Actor Rhyon Ingalls gnaws his way out of a body during tours of Randall Theatre's Nightmare Chamber Haunted House in Medford. [Mail Tribune / Andy Atkinson]

Meet 'The Family'

Randall Theatre gears up its gore factor for this year's scare fest inside its 10,000-square-foot warehouse.

Each Halloween season, the theater company turns the building into a maze of diabolical din with animatronics, motion sensors and virtual reality — then goes for maximum shock value with new themes, this one being "The Family," based on a tribe of hungry cannibalistic mutants.


Due to the event's frightful themes, Randall's Nightmare Chamber Haunted House is not recommended for ages 10 or younger. Horror fans who dare can step inside from 7 to 10 p.m. Friday through Tuesday, Oct. 27-31, at 10 Third St., Medford. Admission is $12. Fast passes skip the general admission line and are $15. Tickets discounted $2 can be purchased at Magic Man Fun Shops in Medford and Grants Pass. Call 541-632-3258 for information.

Robin Downward, artistic director at Randall Theatre, likes to bring his flair for the macabre to the haunted house and believes he has come up with a winning idea for this year's theme.

"We combined a couple of popular horror movies to create it," he says in a press release. "The first, 'The Hills Have Eyes,' is about mutants trapping lost campers. The second is 'The Texas Chainsaw Massacre,' which is about a family of cannibals."

Put the two together and you have a family of mutant cannibals who survive by devious hunting skills. They lure wayward travelers into their home and trap them inside. Beneath their rural homestead is an underground labyrinth of tunnels they use to let victims try to escape before heading after them safari-style.

"We work year-round brainstorming and dreaming up truly horrific creatures and set designs to take people out of everyday life and into a world that is terrifying and exciting,” Downward says. “When you walk into our haunted house, your every movement is detected and technology programmed to the millisecond responds with sound effects and monsters swooping down at just the right moment. It all adds to an out-of-body experience we want everyone to have.”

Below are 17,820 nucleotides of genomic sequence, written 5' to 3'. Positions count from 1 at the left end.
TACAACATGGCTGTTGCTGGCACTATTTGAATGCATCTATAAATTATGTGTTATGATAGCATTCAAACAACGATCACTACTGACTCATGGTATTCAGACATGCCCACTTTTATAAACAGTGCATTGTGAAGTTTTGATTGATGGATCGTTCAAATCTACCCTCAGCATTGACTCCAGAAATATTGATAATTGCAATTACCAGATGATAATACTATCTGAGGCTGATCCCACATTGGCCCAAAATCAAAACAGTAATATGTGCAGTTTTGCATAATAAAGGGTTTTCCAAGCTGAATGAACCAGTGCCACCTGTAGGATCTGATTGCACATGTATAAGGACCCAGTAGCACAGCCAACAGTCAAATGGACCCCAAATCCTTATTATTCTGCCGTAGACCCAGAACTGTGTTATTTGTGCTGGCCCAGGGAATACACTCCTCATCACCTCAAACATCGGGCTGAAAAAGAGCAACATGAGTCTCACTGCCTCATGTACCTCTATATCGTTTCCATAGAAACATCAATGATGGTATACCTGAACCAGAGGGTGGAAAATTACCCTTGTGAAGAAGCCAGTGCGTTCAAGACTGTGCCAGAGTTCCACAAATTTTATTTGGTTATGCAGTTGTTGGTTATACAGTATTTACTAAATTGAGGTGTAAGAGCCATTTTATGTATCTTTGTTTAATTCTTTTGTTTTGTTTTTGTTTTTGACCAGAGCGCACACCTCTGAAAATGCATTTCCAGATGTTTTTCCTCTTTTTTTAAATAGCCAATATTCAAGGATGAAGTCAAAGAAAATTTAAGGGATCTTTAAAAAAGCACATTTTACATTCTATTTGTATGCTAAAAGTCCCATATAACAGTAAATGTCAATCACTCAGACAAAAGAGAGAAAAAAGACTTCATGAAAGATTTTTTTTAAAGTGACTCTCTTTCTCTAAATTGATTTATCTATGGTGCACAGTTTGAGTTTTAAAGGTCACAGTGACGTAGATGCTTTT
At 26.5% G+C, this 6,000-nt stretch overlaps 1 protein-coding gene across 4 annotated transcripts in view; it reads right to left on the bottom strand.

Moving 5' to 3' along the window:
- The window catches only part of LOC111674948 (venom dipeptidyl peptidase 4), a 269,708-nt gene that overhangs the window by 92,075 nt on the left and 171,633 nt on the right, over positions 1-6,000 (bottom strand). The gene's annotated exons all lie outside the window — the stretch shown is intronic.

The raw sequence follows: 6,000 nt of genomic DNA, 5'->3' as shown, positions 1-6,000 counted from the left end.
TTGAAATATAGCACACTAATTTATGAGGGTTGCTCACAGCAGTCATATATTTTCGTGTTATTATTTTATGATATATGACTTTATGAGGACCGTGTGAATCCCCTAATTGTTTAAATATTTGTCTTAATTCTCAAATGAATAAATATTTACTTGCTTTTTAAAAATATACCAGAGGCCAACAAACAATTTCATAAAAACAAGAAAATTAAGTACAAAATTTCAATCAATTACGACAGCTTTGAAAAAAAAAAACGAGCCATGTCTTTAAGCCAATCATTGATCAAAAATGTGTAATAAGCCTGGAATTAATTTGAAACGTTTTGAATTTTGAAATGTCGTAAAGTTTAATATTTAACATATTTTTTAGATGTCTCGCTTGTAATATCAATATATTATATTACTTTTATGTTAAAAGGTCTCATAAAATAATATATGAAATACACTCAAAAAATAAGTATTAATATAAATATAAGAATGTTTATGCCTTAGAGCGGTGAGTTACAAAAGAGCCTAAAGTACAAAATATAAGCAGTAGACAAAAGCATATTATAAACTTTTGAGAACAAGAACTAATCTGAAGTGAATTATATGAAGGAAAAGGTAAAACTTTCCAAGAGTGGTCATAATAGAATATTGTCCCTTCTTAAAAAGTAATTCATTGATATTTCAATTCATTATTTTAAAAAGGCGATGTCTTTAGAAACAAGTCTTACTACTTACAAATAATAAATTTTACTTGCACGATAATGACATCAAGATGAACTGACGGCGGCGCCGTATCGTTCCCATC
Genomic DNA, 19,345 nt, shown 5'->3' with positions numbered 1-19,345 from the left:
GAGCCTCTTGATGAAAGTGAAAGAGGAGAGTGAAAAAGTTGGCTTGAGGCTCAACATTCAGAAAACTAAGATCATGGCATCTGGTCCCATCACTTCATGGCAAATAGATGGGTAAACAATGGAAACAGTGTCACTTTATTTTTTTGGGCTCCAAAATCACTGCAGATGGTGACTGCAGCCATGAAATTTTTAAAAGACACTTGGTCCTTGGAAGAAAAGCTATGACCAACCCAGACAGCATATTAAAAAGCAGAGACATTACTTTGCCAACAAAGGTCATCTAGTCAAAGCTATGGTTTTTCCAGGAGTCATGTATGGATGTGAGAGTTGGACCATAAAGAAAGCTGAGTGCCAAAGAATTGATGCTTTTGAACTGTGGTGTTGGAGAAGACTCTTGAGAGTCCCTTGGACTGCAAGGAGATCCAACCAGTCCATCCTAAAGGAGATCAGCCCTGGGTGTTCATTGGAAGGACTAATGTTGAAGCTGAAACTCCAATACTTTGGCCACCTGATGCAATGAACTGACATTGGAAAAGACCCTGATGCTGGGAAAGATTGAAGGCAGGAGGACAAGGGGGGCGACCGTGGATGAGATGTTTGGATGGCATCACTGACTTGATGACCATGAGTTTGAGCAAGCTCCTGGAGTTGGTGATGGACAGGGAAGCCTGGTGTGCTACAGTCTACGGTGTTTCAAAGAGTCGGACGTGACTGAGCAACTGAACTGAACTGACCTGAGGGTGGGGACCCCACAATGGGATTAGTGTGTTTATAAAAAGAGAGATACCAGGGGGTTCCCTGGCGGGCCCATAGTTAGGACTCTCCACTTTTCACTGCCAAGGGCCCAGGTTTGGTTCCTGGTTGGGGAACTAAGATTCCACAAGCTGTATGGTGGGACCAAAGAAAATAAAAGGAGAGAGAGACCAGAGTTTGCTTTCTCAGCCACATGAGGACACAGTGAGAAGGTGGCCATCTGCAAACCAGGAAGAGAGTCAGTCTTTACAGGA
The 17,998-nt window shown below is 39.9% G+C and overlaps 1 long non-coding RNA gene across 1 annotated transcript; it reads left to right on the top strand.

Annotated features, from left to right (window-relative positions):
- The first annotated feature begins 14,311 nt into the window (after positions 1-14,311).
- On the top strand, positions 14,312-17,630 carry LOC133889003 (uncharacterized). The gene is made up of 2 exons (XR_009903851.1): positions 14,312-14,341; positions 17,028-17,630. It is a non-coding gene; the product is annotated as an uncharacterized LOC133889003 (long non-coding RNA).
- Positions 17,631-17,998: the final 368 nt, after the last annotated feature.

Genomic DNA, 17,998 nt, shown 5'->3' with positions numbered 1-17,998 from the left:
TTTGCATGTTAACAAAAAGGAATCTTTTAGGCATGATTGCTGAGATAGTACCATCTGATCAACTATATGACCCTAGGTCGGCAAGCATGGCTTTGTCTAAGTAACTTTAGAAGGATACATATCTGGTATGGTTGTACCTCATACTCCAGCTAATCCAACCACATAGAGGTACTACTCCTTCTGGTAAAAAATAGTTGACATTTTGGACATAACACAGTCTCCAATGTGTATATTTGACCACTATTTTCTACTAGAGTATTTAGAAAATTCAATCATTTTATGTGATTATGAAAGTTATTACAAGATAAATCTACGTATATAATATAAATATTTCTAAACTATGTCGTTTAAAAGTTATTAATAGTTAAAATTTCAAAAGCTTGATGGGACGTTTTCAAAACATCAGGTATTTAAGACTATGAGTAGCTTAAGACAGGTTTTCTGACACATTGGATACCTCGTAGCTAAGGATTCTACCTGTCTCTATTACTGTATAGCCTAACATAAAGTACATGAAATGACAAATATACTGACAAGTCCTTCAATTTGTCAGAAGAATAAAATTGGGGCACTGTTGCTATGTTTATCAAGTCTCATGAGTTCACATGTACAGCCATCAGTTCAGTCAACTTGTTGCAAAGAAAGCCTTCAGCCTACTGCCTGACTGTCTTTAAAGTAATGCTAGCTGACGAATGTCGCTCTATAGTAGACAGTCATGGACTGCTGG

High-tech electronics make for better scares and lead the way in the evolution of attractions, he says. Hollywood-style productions ramp up the fear factor.

"Gone are the days when pig heads from slaughterhouses, plastic skeletons, spaghetti used for brains and grapes for eyeballs were used as props. Today's Hollywood-style sets at haunted houses impress not only thrill-seekers but tech-savvy guests as well."

It takes more and more to rattle those with high tolerances to fear. A look at what advanced technology can do at similar attractions across the country is just a mouse-click away.

Randall Theatre mixes electronics to animate puppets or other figures with live actors — as many as 20 a night — along with creative imagineering and designs.

"As far as the quality of haunt, I can tell you about a good friend of mine who worked at Universal Studios for several years," Downward says. "She did makeup for the TV series "The Walking Dead," worked on many special-effects films and assisted with the studio's Hollywood Horror Nights. After she visited our haunt, she said, 'Robin, if you were to pick this haunted house up just as it is and place it in L.A., it would be the most popular in Southern California.'

"So we hang our hat on the fact that a Universal Studios special-effects artist is impressed by what we're able to do in Medford," he says.

Technical experts Downward, Sean Petree and Tanner Graham build the haunt's animatronics and pneumatics. Graham also molds inanimate objects — such as dead bodies — from foam latex and other materials. Downward's sister, Toni Holley, is scenic designer and properties manager. Animatronics can be purchased from manufacturers, but that's not the way Randall rolls, Downward says.

"Even if an animatronic is purchased, it's usually altered drastically," he says. "We rebuild it so it fits perfectly into the environment we want to create. Haunted attractions that truly frighten the heck out of people happen when artistry and progressive engineering are combined. It is truly an art form, and we absolutely love it.”

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